A Study Based on a Constructivist View to Teaching Writing in JFL/JSL Classroom
Influences of Rater Variables on College Japanese L2 Writing Assessment
Japanese Loanword Usage Amongst Second Language Students in Australia
Print ISSN: 1481-5168 Online ISSN: 1929-3135
A Phonological Study of Learners’ Errors on Vowel Length and its Pedagogical Application
In Japanese. the length of vowels matters to word meanings. For example, a word containing a short vowel /i/, ojisan “uncle”, carries a different meaning from a word containing a long vowel li:/, ojiisan “grandfather”. On the other hand, English does not have this contrast: no matter how long or how short one pronounces a vowel, it does not change the meaning of the word. Because second language learning is interfered by the first language, recognizing and differentiating vowel length in Japanese are not easy tasks for learners. ln fact, learners whose native language is English frequently make errors on vowel length. An experiment, which investigates learners’ phonological knowledge, reveals that they tend to make errors on vowel length in certain environment. Syllables that contain /o/ or /o:/ such as /o/ in /tosyokaN/ “library” and /o:/ in/baNgo:/ “number” are likely to cause more errors than those with other vowels. Syllables that contain a palatalized segment (i.e., yoo-on) such as /ryo/ in /ryoko:/ “trip” will also result in more errors than those without it. A pedagogical proposition, based on these results, will follow.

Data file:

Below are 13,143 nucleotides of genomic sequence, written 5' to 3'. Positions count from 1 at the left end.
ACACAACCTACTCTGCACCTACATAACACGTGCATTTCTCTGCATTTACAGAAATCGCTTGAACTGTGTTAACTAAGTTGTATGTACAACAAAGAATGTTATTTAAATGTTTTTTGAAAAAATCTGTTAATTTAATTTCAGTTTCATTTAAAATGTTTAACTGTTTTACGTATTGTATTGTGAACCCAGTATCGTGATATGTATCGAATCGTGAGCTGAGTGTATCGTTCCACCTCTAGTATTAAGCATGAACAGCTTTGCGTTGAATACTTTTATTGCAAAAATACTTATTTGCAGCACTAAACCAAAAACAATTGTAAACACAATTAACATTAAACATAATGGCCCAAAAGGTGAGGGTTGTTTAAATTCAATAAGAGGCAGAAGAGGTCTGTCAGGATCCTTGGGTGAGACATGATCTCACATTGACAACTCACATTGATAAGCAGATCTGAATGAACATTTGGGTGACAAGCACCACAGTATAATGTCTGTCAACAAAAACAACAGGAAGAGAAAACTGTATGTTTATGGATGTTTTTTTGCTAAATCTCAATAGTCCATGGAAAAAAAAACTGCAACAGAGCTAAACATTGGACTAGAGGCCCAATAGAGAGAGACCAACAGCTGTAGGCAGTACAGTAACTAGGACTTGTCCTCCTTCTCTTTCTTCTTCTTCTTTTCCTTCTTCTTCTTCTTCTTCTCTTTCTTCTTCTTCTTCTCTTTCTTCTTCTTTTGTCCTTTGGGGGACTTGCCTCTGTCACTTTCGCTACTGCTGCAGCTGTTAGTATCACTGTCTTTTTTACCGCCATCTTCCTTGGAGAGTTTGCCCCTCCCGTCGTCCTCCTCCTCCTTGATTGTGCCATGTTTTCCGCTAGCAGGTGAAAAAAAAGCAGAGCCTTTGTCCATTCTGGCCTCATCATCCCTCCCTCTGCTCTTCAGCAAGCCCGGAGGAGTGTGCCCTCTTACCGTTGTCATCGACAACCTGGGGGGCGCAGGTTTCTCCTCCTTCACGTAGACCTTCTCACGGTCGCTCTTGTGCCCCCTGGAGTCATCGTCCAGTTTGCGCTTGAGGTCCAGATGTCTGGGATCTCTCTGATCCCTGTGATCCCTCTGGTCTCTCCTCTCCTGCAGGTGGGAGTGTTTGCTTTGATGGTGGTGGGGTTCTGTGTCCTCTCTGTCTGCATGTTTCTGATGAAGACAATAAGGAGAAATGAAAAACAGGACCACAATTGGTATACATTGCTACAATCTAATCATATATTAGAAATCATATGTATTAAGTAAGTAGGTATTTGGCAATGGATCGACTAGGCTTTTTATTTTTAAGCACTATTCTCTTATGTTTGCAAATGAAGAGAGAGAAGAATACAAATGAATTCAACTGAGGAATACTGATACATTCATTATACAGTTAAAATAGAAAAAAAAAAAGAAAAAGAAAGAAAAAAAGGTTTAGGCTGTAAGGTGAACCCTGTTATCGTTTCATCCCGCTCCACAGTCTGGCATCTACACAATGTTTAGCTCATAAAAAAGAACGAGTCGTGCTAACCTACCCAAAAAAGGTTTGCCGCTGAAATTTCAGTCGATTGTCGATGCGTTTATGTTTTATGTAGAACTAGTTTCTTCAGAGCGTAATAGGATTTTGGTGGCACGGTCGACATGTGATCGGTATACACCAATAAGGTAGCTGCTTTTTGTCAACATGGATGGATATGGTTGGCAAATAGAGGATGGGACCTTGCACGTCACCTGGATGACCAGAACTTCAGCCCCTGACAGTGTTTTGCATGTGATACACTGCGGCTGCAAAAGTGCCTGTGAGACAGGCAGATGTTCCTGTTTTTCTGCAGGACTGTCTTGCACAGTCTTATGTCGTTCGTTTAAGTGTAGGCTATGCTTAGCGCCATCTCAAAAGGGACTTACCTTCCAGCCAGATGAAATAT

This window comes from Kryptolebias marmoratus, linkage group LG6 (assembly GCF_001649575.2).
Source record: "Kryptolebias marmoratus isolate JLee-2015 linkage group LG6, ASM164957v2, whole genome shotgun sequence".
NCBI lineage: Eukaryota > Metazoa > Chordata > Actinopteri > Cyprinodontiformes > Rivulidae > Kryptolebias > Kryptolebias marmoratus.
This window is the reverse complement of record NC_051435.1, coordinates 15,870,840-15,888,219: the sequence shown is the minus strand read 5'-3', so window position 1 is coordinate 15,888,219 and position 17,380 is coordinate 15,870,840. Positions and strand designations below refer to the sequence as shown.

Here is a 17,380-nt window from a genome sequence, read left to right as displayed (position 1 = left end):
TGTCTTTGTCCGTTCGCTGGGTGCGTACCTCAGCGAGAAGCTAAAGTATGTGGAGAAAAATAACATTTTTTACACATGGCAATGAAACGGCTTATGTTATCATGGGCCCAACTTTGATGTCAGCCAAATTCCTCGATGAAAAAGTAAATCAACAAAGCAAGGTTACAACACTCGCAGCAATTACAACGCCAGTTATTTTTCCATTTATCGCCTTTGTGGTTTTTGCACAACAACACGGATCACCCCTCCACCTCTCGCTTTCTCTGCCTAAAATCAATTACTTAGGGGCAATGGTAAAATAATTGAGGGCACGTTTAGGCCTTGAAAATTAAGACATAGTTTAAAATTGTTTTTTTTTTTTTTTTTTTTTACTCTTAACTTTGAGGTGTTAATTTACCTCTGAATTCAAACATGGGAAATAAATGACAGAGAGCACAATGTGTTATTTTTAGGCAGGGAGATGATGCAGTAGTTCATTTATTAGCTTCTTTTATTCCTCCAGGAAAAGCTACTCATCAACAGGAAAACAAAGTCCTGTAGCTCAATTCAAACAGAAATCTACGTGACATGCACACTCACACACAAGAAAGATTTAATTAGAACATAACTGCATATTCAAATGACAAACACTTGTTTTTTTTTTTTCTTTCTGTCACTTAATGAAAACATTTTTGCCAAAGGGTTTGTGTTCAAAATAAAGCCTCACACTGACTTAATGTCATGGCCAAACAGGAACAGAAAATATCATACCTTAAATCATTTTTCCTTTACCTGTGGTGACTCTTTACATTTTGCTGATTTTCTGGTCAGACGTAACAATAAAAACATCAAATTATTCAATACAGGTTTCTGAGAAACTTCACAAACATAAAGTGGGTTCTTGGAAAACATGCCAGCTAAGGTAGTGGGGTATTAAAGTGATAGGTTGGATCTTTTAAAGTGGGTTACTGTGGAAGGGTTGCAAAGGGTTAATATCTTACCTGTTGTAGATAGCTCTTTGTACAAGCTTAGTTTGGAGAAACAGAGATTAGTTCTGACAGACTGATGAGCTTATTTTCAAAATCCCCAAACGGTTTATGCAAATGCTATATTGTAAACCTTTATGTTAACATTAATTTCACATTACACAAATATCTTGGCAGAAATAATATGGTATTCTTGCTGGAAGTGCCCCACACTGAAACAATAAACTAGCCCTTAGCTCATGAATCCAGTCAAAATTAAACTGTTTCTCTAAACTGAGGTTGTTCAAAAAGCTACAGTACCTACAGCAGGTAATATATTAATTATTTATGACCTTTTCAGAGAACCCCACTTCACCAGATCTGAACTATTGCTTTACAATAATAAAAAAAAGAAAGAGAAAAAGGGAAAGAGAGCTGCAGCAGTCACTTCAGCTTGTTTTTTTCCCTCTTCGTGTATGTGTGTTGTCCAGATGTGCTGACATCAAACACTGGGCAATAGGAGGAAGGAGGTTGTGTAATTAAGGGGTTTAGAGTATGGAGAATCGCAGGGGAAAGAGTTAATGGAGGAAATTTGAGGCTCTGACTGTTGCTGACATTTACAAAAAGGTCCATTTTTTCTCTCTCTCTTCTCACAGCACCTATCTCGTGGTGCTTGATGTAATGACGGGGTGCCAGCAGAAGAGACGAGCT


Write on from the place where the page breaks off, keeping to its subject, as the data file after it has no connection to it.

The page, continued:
In this paper, I will examine the role of constructivism in educational practice, and how this approach will work for students. Deep understanding is the goal of the constructivist view. Teachers should provide educational settings with student-centered learning, where students learn by thinking through what they are learning about. Such descriptions of constructivist teaching will provide a useful framework within which teachers can experiment with this new approach. I will present a lesson plan based on a constructivist philosophy which integrates technology to address the needs of Japanese as a foreign language (JFL) and Japanese as a second language (JSL) learners. In this unit plan, I will apply creative approaches to teaching writing at a high school and a college in Japan. Students would learn what tools a writer should use, and intense process steps that will allow students to write well.